# For a random permutation $P$, what's the probability of the following event?

For a random permutation $P$ and $q$ distinct inputs $x_1,\ldots,x_q\in\{0,1\}^n$, what's the probability of the event that there exists at least one collision among $\{P(x_1)\oplus x_1,\ldots,P(x_q)\oplus x_q\}$?

Note: I have tried to compute this probability, but it is quite hard for me to obtain the result, either for the exact probability or the lower bound of this probability. The following is my attempt to solve this problem when $q=2,3$.

Denote by $\mathsf{E}$ the event that there exists at least one collision among $\{P(x_1)\oplus x_1,\ldots,P(x_q)\oplus x_q\}$.

• If $q=2$, it is easily seen that $\Pr[\mathsf{E}]=\Pr[P(x_1)\oplus x_1=P(x_2)\oplus x_2]=\frac{1}{2^n-1}$
• If $q=3$, we have 3 random elements $P(x_1)\oplus x_1,P(x_2)\oplus x_2,P(x_3)\oplus x_3$. We focus on computing $\overline{\mathsf{E}}$ the complementary event of $\mathsf{E}$: \begin{align}\Pr[\overline{\mathsf{E}}]=&\Pr[P(x_1)\oplus x_1\neq P(x_2)\oplus x_2 \wedge P(x_1)\oplus x_1 \neq P(x_3)\oplus x_3 \wedge P(x_2)\oplus x_2 \neq P(x_3)\oplus x_3]\\ =&\Pr[P(x_1)\oplus x_1 \neq P(x_3)\oplus x_3 \wedge P(x_2)\oplus x_2 \neq P(x_3)\oplus x_3\mid P(x_1)\oplus x_1\neq P(x_2)\oplus x_2]\cdot\Pr[P(x_1)\oplus x_1\neq P(x_2)\oplus x_2] \end{align} Without loss of generality, assume that the value of $P(x_1)$ is fixed. There are $2^n-1$ possibilites for $P(x_2)$. Conditioned on the event $P(x_1)\oplus x_1\neq P(x_2)\oplus x_2$ happening, the probability of the event $P(x_1)\oplus x_1\neq P(x_3)\oplus x_3\wedge P(x_2)\oplus x_2\neq P(x_3)\oplus x_3$ may change according to the choices of $P(x_2)$:
• If $P(x_2)=P(x_1)\oplus x_1\oplus x_3$ or $P(x_2)=P(x_1)\oplus x_2\oplus x_3$, then the probability of the event $P(x_1)\oplus x_1\neq P(x_3)\oplus x_3\wedge P(x_2)\oplus x_2\neq P(x_3)\oplus x_3$ is $\frac{2^n-2-1}{2^n-2}$.
• If $P(x_2)\neq P(x_1)\oplus x_1\oplus x_3$, $P(x_2)\neq P(x_1)\oplus x_2 \oplus x_3$ and further $P(x_2)\neq P(x_1)\oplus x_1\oplus x_2$, then the probability of the event $P(x_1)\oplus x_1\neq P(x_3)\oplus x_3\wedge P(x_2)\oplus x_2\neq P(x_3)\oplus x_3$ is $\frac{2^n-2-2}{2^n-2}$.
Hence, \begin{align} \Pr[\overline{\mathsf{E}}]=&\frac{2}{2^n-1}\cdot\frac{2^n-3}{2^n-2}+\frac{2^n-1-3}{2^n-1}\cdot\frac{2^n-4}{2^n-2}\\ =&\frac{2^{2n}-6\cdot 2^n+10}{(2^n-1)(2^n-2)}, \end{align} and $\Pr[\mathsf{E}]=1-\Pr[\overline{\mathsf{E}}]=1-\frac{2^{2n}-6\cdot 2^n+10}{(2^n-1)(2^n-2)}$.
• For $q\ge4$, the computation is complicated and I haven't found a good method to tackle it.
• A permutation P where there are no collisions of the kind you describe is called an orthomorphism. I would think that there would be some results about their numbers relative to all permutations, but I wasn't able to turn up anything with a quick search. Commented May 7, 2018 at 15:25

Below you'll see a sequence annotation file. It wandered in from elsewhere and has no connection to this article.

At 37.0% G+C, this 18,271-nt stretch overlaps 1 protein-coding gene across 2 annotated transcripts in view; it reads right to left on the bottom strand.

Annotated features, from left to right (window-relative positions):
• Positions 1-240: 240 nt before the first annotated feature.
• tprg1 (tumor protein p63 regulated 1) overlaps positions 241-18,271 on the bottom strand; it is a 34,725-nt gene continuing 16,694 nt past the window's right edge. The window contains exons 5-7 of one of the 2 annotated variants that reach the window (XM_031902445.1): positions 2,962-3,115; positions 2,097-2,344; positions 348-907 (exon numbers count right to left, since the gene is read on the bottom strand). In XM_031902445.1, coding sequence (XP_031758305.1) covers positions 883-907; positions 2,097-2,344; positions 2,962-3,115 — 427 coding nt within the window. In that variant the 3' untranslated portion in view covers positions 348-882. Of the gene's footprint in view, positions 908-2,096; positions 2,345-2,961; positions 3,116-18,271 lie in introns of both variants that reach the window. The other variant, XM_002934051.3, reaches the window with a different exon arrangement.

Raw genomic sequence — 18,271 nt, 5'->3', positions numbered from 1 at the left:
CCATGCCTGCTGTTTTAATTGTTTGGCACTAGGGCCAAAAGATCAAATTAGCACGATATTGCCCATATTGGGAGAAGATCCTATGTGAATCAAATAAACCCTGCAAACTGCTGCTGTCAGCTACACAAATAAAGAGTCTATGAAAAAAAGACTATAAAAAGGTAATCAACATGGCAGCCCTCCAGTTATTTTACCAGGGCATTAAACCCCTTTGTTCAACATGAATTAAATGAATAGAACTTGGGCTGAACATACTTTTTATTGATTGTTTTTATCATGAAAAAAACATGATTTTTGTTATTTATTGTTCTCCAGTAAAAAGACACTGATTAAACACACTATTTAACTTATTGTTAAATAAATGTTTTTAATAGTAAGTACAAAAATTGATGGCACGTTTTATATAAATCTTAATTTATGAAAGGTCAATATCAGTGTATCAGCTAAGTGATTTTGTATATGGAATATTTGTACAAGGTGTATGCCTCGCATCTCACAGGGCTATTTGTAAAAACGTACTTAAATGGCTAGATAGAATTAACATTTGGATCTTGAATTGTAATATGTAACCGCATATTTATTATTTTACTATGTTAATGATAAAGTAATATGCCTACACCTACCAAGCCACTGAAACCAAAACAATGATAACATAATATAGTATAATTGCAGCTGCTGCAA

• @bmm6o: if I get homomorphism right, it is a permutation of the kind considered by the question when we add $q=2^n$.
– fgrieu
Commented May 9, 2018 at 8:35
• @fgrieu You're right, I didn't read the question closely enough. Commented May 9, 2018 at 15:40
• Consider asking on math.SE for someone more adept at cute combinatorics formulas than we are? Commented May 25, 2018 at 4:29
• @SqueamishOssifrage: You are right. I will try to ask this question on math.SE.
– bird
Commented May 26, 2018 at 7:11

Assuming the $x_i$ are chosen independently of $P$, and the witdth $k$ of $x$ is not too narrow, it makes sense to use the approximation that $x\mapsto P(x)\oplus x$ behaves like a random function, at least as far as collisions are concerned.

Note: I wish I had a proof or convincing argument of that. The best I have right now is that without knowledge of $P$, we need nearly $2^{k/2}$ queries to $x\mapsto P(x)\oplus x$ in order to get a significant advantage distinguishing that from a random function. But that argument does not explain why the approximation still holds for e.g. $k=10$, $q=100$, when it does.

If further assuming that the $x_i$ are distinct, the problem becomes a straightforward application of the birthday problem for cryptographic hashing.

• $x \mapsto P(x) \oplus x$ is close to a single-key Even–Mansour cipher. Probably the literature about that has some relevant bound. Maybe also the literature on Salsa20. Commented May 5, 2018 at 16:38
• $x\mapsto P(x)\oplus x$ is exaclty the Davis-Meyer contruction by replacing the underlying blockcipher with a random permutation. I have read several papers about Davis-Meyer conscrtion. But I only find some result about Davis-Meyer construction in ideal cipher model link, which means the the key can be chosen by the adversary. For the fixed-key Davis-Meyer construction,i.e., the problem I proposed, I don't find any result about the exact probability or the lower bound of the probability in the literature.
– bird
Commented May 7, 2018 at 14:46
• @bird: $x\mapsto P(x)\oplus x$ does not behave exactly as a random function, even collision-wise. That's easily visible for $x$ single-bit: that makes $x\mapsto P(x)\oplus x$ a constant function, which always collides for 2 distinct inputs, rather than with probability 50%. And (by enumeration) for $x$ two-bit. But I'm inclined to believe that this quickly vanishes collision-wise when the width of $x$ grows.
– fgrieu
Commented May 7, 2018 at 15:12
• @fgrieu: The statistical difference between $P(x)\oplus x$ and a random function $F(x)$ is about $O(q^2/2^n)$, where $q$ represents the number of queries. The probability of the event that there exists at least one collision among $\{F(x_1),\ldots,F(x_q)\}$ is $1-\prod_{i=1}^{q-1}(1-\frac{i}{2^n})\geq 1-e^{-\frac{q(q-1)}{2^{n+1}}}$, which is the birthday paradox. But I think the quesition I proposed is slightly different from this.
– bird
Commented May 8, 2018 at 7:00